2018 Arbor Week Poster 2018 Arbor Week Poster DAFF

Plant Trees: SALI supports Arbor Month - September 2018

South African landscapers are celebrating Arbor Month during September 2018... 

  • The theme for the 2018 Arbor Month Campaign is Forests and Sustainable Cities.
  • Investing in green spaces can help transform cities into more sustainable, resilient, healthy, equitable and pleasant places to live.
  • More than half the world’s population now lives in cities, and by 2050 almost 70% of the world will be urbanized.
  • Although cities occupy only three percent of the Earth’s surface, they consume 78% of energy and emit 60% of carbon dioxide.
  • Woodlands, forests and trees in a city and on its fringes perform a wide range of vital functions - such as storing carbon, removing air pollutants, assisting in food, energy and water security, restoring degraded soils and preventing drought and floods.
  • In a medium size city, for instance, urban trees can reduce the loss of soil by around 10,000 tons per year.
  • By shading and cooling the air, forests and trees in urban areas can reduce extreme temperatures and mitigate the effects of climate change.
  • Indeed, trees properly placed around buildings can reduce air conditioning needs by 30%.
  • In cold climates, by shielding homes from the wind, they can help save energy used for heating by 20-50%.

What are South Africa's 2018 Trees of the Year?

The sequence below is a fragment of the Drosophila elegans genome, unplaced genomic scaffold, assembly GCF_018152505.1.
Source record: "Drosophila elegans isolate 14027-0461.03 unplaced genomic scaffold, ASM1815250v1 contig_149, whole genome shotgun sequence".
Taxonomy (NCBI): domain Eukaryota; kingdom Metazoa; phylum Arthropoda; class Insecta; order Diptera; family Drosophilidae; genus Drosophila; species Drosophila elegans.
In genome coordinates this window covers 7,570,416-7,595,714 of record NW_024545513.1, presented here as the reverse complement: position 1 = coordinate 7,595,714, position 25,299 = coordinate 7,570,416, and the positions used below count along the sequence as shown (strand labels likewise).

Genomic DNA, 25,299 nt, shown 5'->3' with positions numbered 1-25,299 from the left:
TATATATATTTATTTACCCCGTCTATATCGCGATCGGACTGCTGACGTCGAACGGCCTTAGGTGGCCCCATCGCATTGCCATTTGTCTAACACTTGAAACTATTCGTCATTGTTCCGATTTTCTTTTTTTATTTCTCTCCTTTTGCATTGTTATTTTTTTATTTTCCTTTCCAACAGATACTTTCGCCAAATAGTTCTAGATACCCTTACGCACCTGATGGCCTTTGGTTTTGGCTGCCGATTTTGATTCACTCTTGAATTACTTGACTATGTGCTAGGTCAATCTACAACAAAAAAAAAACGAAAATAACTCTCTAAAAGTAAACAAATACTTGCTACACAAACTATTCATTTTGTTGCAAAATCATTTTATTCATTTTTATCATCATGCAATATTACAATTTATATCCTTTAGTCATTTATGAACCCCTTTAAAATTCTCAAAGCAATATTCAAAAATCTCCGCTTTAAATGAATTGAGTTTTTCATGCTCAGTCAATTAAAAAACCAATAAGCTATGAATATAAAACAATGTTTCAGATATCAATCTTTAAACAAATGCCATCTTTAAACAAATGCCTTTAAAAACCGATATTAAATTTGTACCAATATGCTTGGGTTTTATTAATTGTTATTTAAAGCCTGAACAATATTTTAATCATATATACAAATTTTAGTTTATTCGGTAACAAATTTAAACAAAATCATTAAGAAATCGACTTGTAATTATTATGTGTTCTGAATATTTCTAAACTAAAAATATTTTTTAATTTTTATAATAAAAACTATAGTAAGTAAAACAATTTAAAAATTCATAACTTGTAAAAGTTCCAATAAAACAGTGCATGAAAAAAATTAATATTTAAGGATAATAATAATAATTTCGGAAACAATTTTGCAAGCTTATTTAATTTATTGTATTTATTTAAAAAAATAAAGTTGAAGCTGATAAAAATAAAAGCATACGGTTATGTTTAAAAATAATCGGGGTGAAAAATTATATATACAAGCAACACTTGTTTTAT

* COMMON TREE OF THE YEAR :  Yellowwood, Geelhoutbome (Podocarpus elongatus, P. falcatus, P. henkelii, P. latifolius)

  • Glorious evergreens that can be planted in landscapes across the country. 
  • Podocarpus elongatus is endemic to Southern Africa where it is mainly restricted to the Breede River Valley in the Western Cape.
  • Podocarpus latifolius is a yellowwood promoted by garden centres and the Life is a Garden campaign. 

* RARE (UNCOMMON) TREE OF THE YEAR :   Shepherd's tree, Witgat  (Boscia albitrunca)

  • The shepherds tree is found in the arid parts of KwaZulu Natal, Gauteng, Free State, North West, Limpopo and Northern Cape.
  • It prefers dry, open woodland and bushveld areas with sandy, loamy and calcrete soils. 
  • Boscia albitrunca is often termed the tree of life as nearly every part of it can be used or eaten by humans or animals.
  • Culturally, in some areas it is believed that the wood must not be burnt as this will result in cows only producing bull calves.
  • Nutritionally, it is used as a source of food where its roots are used to make porridge and as a substitute for coffee.

How do your celebrate Arbor Month?

  • Encourage communities to plant suitable trees for their region. 
  • Download and distribute the following posters to local organisations, schools, libraries and community centres.

1)   2018 National Arbor Month Poster is available for download and printing:

  • From the DAFF website.
  • As an attachment - see downloads at the top of this feature. 



2)   2018 Tree of the Year Information Poster is available for download and printing:

  • From the DAFF website.
  • As an attachment - see downloads at the top of this feature.  



Life is a Garden has created a Tree of the Year Poster that is available for download and printing:

  • From the SANA website 
  • As an attachment - see downloads at the top of this feature. 

 LIAG A1 ArborWeek 2018LR